If U.S. President Donald Trump had a little bit more time he would have brought both Indonesia and Mauritania into the Abraham Accords, adding two more Muslim nations to declare peace with Israel — and possibly more.
This is according to a story by The Times of Israel which quotes two U.S. officials, one of whom said Trump needed only a few more weeks to close the deal.
“Mauritania and Indonesia are high on the list, but it changes based upon various circumstances,” one senior U.S. official said. “You can put every country on the list, to the point where Iran will eventually join the Abraham Accords.”
Trump brokered the historic Abraham Accords, which brought four Muslim nations — the United Arab Emirates, Bahrain, Sudan and Morocco — into normalized relations with Israel, over the past five months.
Indonesia is a Muslim nation with a population of 270 million. And Mauritania, a neighbor of Morocco, has 4.5 million people.
Both Trump and Israeli Prime Minister Benjamin Netanyahu have been predicting that up to 10 countries would be joining the Abraham Accords given a bit more time, but the clock ran out — at least on the Trump administration — on Wednesday.
Trump’s senior advisor Jared Kushner and special envoy Avi Berkowitz had been forging relationships with the countries in question over the past four years. They believed Mauritania was next followed by Indonesia.
Oman has been another country that was rumored to be interested in normalizing relations and, of course, the big catch would be Saudi Arabia with whom Netanyahu had a secret meeting late last year fueling the speculation that the Kingdom would also join the Abraham Accords. But an agreement has yet to come out of Riyadh.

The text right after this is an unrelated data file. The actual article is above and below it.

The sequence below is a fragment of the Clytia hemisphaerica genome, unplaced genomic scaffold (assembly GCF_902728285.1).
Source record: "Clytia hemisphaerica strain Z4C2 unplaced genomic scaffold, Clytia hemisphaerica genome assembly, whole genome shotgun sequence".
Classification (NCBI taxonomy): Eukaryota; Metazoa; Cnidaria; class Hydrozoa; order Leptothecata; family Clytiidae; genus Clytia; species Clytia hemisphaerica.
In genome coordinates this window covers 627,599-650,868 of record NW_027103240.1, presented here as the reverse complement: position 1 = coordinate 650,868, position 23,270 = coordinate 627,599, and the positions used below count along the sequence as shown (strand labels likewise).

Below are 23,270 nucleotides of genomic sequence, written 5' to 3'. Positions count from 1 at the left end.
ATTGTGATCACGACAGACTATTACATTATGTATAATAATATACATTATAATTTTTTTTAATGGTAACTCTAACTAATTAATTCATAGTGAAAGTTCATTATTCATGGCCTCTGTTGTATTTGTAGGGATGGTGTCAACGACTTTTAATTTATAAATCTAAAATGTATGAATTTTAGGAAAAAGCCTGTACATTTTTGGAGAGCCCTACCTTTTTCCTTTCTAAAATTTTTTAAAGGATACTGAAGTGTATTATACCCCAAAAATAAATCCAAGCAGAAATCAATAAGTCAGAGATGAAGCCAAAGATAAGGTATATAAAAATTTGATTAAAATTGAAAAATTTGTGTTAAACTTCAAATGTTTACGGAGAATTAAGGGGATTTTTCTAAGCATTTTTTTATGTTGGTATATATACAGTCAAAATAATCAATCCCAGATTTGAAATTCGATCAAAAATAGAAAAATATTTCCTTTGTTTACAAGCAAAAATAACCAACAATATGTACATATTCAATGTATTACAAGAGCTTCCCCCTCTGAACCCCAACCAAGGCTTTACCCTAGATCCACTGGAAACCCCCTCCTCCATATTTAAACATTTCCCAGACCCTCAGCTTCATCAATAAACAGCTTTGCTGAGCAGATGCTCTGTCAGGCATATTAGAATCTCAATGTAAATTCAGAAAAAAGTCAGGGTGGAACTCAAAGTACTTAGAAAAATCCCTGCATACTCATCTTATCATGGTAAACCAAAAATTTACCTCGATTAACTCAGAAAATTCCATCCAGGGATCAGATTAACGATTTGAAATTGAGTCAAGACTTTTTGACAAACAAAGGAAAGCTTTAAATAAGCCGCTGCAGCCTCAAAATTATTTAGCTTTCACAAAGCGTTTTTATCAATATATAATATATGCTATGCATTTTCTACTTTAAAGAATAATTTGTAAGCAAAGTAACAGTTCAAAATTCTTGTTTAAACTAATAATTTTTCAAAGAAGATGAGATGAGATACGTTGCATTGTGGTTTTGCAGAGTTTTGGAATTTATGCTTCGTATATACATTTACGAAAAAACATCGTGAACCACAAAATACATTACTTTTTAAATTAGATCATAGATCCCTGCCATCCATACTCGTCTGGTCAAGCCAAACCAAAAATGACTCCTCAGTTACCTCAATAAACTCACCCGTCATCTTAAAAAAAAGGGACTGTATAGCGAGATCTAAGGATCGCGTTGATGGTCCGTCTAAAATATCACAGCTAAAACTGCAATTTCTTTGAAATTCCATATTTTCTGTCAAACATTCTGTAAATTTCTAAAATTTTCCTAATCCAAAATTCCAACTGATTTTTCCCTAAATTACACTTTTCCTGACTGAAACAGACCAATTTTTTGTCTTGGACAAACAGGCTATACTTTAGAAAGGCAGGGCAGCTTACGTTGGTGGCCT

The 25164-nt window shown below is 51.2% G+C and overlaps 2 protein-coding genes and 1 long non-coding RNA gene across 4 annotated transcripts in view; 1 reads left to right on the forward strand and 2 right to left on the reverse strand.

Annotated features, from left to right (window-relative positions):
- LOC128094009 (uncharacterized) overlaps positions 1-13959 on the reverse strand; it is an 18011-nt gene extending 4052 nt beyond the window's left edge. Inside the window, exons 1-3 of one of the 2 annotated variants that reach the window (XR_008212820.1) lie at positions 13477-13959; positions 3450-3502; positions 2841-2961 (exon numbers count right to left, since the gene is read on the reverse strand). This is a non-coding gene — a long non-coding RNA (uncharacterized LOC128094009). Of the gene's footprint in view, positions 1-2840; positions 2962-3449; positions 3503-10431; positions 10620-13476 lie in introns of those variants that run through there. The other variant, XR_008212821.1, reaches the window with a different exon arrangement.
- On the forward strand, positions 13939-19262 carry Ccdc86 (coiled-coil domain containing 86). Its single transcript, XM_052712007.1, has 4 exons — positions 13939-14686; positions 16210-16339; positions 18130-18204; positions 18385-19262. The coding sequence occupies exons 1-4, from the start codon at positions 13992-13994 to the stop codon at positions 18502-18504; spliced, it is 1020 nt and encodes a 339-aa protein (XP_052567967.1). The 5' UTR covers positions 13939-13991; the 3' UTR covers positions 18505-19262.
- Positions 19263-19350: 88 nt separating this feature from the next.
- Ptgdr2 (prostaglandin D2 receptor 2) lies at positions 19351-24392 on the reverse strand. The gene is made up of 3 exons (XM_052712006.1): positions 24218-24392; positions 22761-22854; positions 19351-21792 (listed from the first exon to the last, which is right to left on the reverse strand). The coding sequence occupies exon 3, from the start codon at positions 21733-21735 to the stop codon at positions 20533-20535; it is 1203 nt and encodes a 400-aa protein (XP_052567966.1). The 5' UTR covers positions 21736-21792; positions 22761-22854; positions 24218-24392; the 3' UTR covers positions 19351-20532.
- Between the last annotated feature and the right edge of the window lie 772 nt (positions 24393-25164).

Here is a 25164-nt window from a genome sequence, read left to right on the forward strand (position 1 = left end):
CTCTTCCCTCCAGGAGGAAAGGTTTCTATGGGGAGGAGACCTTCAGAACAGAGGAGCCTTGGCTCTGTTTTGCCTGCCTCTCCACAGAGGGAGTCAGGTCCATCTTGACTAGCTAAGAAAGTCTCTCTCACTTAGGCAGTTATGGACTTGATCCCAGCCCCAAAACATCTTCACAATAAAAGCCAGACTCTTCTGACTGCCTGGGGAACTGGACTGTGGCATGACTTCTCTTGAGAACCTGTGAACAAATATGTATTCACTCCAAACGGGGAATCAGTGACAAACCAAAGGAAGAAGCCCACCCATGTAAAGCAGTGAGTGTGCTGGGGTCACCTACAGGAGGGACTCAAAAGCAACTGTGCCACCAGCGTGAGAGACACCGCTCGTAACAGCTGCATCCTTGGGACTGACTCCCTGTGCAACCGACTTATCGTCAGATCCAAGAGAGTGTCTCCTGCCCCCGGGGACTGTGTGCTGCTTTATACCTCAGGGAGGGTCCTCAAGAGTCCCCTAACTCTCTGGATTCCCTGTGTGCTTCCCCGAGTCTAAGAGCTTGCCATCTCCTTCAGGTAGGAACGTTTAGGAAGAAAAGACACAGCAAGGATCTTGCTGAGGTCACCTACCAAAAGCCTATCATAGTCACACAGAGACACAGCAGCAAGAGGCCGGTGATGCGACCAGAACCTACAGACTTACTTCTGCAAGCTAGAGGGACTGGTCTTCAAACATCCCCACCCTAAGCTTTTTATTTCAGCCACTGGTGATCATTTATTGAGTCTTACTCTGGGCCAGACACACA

Biden has expressed his support for the Abraham Accords and his nominee for secretary of state has said the administration would continue to encourage more countries to normalize relations with the Jewish state.
“I hope the Biden administration takes advantage of this because these are good for everyone. Peace is not a Republican ideal or a Democratic ideal,” said the senior official.
Indonesia stood to receive $2 billion in aid from such a deal.
“We’re talking to them about it,” said Adam Boehler, the CEO of the U.S. International Development Finance Corp. who has worked closely with Kushner. “If they’re ready, they’re ready, and if they are then we’ll be happy to even support more financially than what we do.”
The Times of Israel reported that its source said three to four more countries “should be the low bar for its success. Being unable to deliver that would be a significant disappointment.”
“There’s no doubt that when the U.S. wants to lead toward peace and normalization, more countries will follow,” the senior official added.